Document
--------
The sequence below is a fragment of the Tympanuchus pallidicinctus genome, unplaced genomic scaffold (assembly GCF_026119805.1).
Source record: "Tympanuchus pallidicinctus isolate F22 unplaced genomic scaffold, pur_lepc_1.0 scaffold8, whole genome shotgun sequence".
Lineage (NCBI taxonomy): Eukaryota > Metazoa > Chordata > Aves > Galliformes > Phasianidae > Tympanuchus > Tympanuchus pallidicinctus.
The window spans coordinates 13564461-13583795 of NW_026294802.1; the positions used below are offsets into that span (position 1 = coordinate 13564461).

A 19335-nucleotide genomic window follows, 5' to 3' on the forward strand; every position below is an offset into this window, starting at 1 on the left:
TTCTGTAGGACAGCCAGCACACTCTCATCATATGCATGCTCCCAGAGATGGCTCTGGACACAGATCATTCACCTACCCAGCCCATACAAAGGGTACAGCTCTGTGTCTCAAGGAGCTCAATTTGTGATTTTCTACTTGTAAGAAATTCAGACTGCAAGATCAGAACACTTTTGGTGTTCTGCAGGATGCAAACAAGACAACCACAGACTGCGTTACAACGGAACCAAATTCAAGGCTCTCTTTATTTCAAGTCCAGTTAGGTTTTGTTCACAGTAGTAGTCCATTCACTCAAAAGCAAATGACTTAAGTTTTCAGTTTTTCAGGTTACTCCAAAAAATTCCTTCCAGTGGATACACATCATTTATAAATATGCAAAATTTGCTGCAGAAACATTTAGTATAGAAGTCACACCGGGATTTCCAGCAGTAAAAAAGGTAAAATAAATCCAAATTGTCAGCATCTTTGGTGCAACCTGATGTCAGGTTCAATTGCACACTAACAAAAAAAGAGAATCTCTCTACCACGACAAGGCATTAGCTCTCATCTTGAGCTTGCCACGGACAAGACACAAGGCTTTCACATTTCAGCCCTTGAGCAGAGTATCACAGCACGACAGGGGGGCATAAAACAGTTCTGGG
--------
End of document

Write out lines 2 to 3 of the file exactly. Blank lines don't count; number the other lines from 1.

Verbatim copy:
Source record: "Tympanuchus pallidicinctus isolate F22 unplaced genomic scaffold, pur_lepc_1.0 scaffold8, whole genome shotgun sequence".
Lineage (NCBI taxonomy): Eukaryota > Metazoa > Chordata > Aves > Galliformes > Phasianidae > Tympanuchus > Tympanuchus pallidicinctus.